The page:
One conservative commentator doesn’t think Trump has any way to win. But it’s not exactly ‘mission impossible’ for him to return to the presidency.
Donald Trump: Can He Win in 2024?
Two things happened this week that would seem to very much hurt former President Donald Trump’s chances to return to the presidency. First, he was indicted as part of a sprawling indictment in Georgia, that may very well put him on trial before the election. Second, a poll was released that claimed 53 percent of the electorate would not vote for Trump.
Yes, the latter development is only one poll, nearly a year and a half before the election. But it’s hard to get elected president if 53 percent of voters won’t vote for you.
Both of those things sounded the alarm bells for one conservative writer, Charles C.W. Cooke of National Review, who asked Thursday what exactly “the plan” is for the GOP.
“The broader public hates Donald Trump. Nominating him and then pretending he’s been cheated when he loses is not a strategy; it’s self-destruction,” Cooke writes.
“The warning signs could not be brighter. Survey after survey after survey shows that the people whom the Republican Party needs to win if it is to re-take the White House — the people who actually decide elections in America — do not share the primary electorate’s assumptions about Donald Trump,” Cooke writes, accusing pro-Trump conservatives of being in a bubble, which he compared to that of liberals in elite institutions.
Sure, Biden is himself unpopular. But his number of voters who would never support him is lower than Trump’s.
In RealClearPolitics’ measure of the polls, Biden leads by an average of 0.4 percent in a head-to-head matchup between Biden and Trump. Biden leads every major poll taken so far in August, although usually by only 1 point or so, although the president leads the latest Fox News poll by 3 points.
“The harsh truth is that Donald Trump lucked out once, and then proved a terrible drag in every subsequent election,” Cooke added, after calling the 2016 election a fluke. “If he is nominated in 2024, he will prove a drag again. How do I know this? I know this because, helpfully, the voting public is letting us all know it before Republicans make yet another terrible mistake. If the party’s plan is simply to ignore this information for the time being, and then, when it all becomes horribly clear and the Democrats have won power once again, to pretend stupidly that Trump has been cheated once again, then it will deserve everything that comes to it.”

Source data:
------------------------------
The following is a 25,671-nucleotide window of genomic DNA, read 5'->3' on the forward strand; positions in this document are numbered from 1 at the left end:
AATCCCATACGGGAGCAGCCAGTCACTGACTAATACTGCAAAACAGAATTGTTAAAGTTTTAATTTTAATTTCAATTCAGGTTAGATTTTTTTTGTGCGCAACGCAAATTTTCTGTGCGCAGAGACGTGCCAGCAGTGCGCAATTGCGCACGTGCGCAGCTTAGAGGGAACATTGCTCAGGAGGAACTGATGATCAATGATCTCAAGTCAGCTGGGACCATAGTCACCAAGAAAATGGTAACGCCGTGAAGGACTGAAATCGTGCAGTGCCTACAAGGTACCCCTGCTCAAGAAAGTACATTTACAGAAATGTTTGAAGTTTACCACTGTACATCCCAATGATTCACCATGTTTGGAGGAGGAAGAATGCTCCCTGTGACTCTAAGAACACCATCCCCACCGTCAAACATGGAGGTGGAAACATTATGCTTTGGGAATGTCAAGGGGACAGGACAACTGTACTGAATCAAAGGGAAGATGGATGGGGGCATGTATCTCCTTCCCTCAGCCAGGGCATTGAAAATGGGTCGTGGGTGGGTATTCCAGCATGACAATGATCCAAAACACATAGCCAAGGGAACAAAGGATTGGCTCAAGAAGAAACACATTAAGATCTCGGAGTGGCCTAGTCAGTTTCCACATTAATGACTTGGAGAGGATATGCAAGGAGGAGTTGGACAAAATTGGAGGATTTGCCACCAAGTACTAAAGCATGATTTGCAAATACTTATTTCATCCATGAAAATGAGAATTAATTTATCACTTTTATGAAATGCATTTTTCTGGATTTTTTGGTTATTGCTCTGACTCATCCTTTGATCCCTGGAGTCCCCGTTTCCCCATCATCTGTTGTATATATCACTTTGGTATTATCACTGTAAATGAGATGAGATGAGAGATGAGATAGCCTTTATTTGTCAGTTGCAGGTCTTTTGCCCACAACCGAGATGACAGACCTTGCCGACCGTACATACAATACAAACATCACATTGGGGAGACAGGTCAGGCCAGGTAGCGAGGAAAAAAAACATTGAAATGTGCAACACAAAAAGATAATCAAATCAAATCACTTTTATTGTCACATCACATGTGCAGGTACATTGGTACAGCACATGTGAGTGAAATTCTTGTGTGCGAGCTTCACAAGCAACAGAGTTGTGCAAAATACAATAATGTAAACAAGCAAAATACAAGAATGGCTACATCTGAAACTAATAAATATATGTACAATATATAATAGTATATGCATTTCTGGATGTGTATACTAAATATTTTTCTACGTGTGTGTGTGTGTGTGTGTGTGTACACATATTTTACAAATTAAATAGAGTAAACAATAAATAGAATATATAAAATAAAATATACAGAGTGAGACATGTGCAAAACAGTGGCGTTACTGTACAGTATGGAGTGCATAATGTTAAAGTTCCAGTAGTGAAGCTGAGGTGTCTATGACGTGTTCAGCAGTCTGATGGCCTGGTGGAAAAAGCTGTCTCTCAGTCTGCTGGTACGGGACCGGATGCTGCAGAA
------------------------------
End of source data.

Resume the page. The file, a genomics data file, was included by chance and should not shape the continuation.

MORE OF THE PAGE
All of that is very likely to happen, especially if Trump spends a large chunk of 2024 on trial and bad facts about things that he did are in the news every single day.
That said, it’s not totally out of the realm of possibility that Trump could win.
After all, he’s not behind by that much in the polls. Trump could draw the sort of inside straight he did in 2016, in winning the exact states that he won then or something similar. The election is quite a long way away, 15 months in fact, and there’s no telling what major global events might take place during that time. A recession? A terrorist attack? A war in an unexpected part of the world? Some sort of sudden economic calamity? All of those things have happened at least once in the last 25 years, always with huge political implications.
And of course, there’s always a chance something happens health-wise to President Biden, and someone else ends up as the Democratic nominee. Or perhaps, despite all indications so far, the Republicans in Congress can actually find some type of wrongdoing by Biden that actually sticks.
But in the meantime, it looks like the Republicans are stuck with an uncommonly unpopular, twice-impeached, and four-times-indicted Donald Trump in 2024.
Author Expertise and Experience
Stephen Silver is a Senior Editor for 19FortyFive. He is an award-winning journalist, essayist and film critic, who is also a contributor to the Philadelphia Inquirer, the Jewish Telegraphic Agency, Broad Street Review and Splice Today. The co-founder of the Philadelphia Film Critics Circle, Stephen lives in suburban Philadelphia with his wife and two sons. Stephen has authored thousands of articles over the years that focus on politics, technology, and the economy for over a decade. Follow him on Twitter at @StephenSilver.
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